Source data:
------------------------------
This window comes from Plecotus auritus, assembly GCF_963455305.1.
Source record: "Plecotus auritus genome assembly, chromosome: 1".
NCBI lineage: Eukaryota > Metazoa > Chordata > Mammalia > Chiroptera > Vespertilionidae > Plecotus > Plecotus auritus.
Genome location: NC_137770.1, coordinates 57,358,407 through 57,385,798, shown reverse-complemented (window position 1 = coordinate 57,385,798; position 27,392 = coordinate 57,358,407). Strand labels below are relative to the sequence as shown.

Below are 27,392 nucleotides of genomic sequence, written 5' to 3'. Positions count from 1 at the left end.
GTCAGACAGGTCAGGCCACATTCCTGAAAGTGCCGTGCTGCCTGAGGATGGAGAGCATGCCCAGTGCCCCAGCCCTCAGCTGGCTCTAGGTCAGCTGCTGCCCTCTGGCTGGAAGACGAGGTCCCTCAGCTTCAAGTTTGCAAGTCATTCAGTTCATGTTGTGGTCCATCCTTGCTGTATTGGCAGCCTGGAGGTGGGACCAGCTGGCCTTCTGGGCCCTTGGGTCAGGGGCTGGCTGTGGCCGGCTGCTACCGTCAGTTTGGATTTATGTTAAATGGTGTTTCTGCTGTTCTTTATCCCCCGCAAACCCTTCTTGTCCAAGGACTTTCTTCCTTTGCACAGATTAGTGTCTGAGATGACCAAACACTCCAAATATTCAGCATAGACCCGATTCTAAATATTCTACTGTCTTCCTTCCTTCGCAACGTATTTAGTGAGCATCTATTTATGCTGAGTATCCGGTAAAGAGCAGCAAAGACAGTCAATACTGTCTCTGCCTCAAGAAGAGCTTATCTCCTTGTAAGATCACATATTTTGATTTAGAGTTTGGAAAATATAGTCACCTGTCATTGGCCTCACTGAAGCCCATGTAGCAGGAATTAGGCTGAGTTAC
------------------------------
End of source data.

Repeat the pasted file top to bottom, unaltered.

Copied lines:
This window comes from Plecotus auritus, assembly GCF_963455305.1.
Source record: "Plecotus auritus genome assembly, chromosome: 1".
NCBI lineage: Eukaryota > Metazoa > Chordata > Mammalia > Chiroptera > Vespertilionidae > Plecotus > Plecotus auritus.
Genome location: NC_137770.1, coordinates 57,358,407 through 57,385,798, shown reverse-complemented (window position 1 = coordinate 57,385,798; position 27,392 = coordinate 57,358,407). Strand labels below are relative to the sequence as shown.

Below are 27,392 nucleotides of genomic sequence, written 5' to 3'. Positions count from 1 at the left end.
GTCAGACAGGTCAGGCCACATTCCTGAAAGTGCCGTGCTGCCTGAGGATGGAGAGCATGCCCAGTGCCCCAGCCCTCAGCTGGCTCTAGGTCAGCTGCTGCCCTCTGGCTGGAAGACGAGGTCCCTCAGCTTCAAGTTTGCAAGTCATTCAGTTCATGTTGTGGTCCATCCTTGCTGTATTGGCAGCCTGGAGGTGGGACCAGCTGGCCTTCTGGGCCCTTGGGTCAGGGGCTGGCTGTGGCCGGCTGCTACCGTCAGTTTGGATTTATGTTAAATGGTGTTTCTGCTGTTCTTTATCCCCCGCAAACCCTTCTTGTCCAAGGACTTTCTTCCTTTGCACAGATTAGTGTCTGAGATGACCAAACACTCCAAATATTCAGCATAGACCCGATTCTAAATATTCTACTGTCTTCCTTCCTTCGCAACGTATTTAGTGAGCATCTATTTATGCTGAGTATCCGGTAAAGAGCAGCAAAGACAGTCAATACTGTCTCTGCCTCAAGAAGAGCTTATCTCCTTGTAAGATCACATATTTTGATTTAGAGTTTGGAAAATATAGTCACCTGTCATTGGCCTCACTGAAGCCCATGTAGCAGGAATTAGGCTGAGTTAC